One of the most unique buildings on the grounds of the Harkness Estate has to be the most functional, the 1910 water tower. The structure was designed by architect James Gamble Rogers, a really under-appreciated architect who was commissioned by Edward and Mary Harkness to revamp their summer compound. The water tower features a skeletal frame with concrete block tower protecting it, surmounted by a shingled water tank which once had a functioning wind mill on it! Nearby the water tower, a garden designed by female landscape architect Beatrix Farrand frames the tower very well. In that garden sits a 110+ year old Japanese Thread Leaf Maple tree, which is probably the most beautiful tree I have ever seen.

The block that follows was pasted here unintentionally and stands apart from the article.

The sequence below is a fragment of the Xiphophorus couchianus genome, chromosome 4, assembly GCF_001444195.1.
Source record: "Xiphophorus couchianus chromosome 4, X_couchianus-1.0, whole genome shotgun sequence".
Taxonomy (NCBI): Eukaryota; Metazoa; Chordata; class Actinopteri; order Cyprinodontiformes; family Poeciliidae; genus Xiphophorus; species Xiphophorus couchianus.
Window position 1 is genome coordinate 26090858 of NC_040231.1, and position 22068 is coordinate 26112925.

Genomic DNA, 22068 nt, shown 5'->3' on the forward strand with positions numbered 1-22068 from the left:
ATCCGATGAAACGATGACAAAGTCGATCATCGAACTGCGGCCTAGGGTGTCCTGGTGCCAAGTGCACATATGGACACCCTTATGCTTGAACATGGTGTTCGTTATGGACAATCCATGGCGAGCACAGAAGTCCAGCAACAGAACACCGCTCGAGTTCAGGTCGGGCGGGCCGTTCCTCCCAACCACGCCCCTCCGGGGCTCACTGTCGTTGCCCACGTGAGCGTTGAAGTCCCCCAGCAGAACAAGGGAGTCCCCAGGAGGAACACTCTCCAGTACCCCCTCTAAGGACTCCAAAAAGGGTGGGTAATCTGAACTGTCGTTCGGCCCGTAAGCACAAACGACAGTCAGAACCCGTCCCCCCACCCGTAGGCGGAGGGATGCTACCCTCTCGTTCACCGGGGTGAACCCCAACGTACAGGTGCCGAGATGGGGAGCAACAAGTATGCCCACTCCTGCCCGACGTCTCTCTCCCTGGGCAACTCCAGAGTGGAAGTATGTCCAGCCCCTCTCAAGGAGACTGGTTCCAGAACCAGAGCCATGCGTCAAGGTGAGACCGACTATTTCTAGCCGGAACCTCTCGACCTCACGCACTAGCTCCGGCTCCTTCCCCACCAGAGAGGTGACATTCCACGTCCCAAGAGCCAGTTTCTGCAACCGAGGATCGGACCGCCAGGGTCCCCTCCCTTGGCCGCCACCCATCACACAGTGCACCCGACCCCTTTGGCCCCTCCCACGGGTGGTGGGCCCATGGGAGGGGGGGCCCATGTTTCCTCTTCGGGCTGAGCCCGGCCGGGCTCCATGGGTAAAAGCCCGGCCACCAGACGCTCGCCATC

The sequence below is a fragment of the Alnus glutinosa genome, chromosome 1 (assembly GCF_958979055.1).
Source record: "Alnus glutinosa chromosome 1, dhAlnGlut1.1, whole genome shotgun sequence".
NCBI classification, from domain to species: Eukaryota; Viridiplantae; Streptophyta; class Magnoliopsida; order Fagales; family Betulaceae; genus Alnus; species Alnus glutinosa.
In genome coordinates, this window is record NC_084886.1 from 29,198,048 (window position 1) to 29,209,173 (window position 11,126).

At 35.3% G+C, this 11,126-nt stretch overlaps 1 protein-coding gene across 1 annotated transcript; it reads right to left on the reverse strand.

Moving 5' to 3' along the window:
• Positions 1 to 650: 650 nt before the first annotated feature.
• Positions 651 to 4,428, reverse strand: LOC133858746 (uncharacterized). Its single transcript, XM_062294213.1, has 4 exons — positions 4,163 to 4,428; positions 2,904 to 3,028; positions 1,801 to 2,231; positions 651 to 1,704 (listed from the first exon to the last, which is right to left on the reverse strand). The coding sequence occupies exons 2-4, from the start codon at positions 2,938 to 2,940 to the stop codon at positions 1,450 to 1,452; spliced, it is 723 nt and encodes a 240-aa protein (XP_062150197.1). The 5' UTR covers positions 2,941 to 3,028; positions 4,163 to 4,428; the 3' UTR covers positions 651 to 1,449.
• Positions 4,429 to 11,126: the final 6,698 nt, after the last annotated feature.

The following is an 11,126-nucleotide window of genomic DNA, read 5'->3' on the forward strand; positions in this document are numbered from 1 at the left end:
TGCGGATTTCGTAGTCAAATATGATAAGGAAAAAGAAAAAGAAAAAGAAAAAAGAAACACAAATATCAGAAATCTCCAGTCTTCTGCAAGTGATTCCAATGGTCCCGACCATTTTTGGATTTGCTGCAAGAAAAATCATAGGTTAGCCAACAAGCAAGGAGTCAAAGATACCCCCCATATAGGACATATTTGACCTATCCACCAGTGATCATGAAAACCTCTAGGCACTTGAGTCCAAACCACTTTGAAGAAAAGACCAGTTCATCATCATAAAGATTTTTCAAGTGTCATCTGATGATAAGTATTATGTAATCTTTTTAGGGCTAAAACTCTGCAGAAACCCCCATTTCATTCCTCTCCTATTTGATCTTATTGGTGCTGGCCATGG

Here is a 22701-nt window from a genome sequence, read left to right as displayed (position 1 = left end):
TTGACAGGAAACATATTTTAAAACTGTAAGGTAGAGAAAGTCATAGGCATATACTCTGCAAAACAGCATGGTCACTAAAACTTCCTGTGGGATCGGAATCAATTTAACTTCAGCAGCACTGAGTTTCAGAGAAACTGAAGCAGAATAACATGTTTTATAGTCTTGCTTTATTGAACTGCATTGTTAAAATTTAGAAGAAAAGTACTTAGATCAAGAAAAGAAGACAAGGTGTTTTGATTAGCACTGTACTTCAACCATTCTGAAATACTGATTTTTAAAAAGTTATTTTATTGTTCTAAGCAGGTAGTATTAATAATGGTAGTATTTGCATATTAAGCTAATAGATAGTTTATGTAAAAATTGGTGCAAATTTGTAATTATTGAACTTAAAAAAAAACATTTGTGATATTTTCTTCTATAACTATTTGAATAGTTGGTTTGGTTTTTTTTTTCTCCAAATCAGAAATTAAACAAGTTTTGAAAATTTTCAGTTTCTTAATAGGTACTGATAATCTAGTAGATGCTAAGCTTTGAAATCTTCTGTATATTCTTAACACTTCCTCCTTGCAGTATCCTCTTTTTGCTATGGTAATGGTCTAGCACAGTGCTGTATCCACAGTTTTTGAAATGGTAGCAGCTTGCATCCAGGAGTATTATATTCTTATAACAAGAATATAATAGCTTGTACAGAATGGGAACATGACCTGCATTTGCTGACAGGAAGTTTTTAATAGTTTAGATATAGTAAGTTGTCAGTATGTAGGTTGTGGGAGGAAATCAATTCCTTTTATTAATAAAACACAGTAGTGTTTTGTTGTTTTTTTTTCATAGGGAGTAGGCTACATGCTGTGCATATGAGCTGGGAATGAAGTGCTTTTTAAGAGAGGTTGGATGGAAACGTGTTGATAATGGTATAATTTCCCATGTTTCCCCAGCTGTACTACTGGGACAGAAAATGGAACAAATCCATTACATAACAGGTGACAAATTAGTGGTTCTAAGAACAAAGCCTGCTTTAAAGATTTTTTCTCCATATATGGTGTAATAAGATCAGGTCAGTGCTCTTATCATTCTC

As Bristol grew to be a dominant financial center in Rhode Island in the mid 19th century, prominent families there decided that their loved ones (and later themselves) needed a place of beauty to rest eternally. In 1855, descendants of Levi DeWolf, of the infamous slave-trading family, donated 22-acres of land for use as a cemetery. The old Levi DeWolf home remains fronting Hope Street, featured previously as the Reynolds-DeWolf House. It is a fine example of the mid-19th century rural cemetery movement, with winding lanes and paths. The landscape was designed by Niles Bierragaard Schubarth, who had done similar work at other Rhode Island cemeteries. Upon the opening of Juniper Hill, many families relocated their loved ones from other cemeteries in town here, so the families could be interred nearby each-other. The cemetery has three main structures; a gateway, the gate lodge, and a chapel/receiving tomb. The gate is a massive stone archway set at the entry to the cemetery, and was built in 1876 by the Smith Granite Company of Westerly, R.I. The Gate Lodge was built years earlier is located at the side of the entry into the grounds, and is a stone Victorian Gothic Revival building, designed by Providence architect Clifton A. Hall and constructed of granite quarried on the site during construction of the landscape. Yards away, the charming Amory Chapel and Receiving Tomb, built in 1913, is a 1-story stuccoed structure with a tile roof, designed by the firm of Angell & Swift of Providence. The small chapel stands out as it is a rare example of the Spanish Revival style, but has seen better days, and is apparently being used as a tool shed.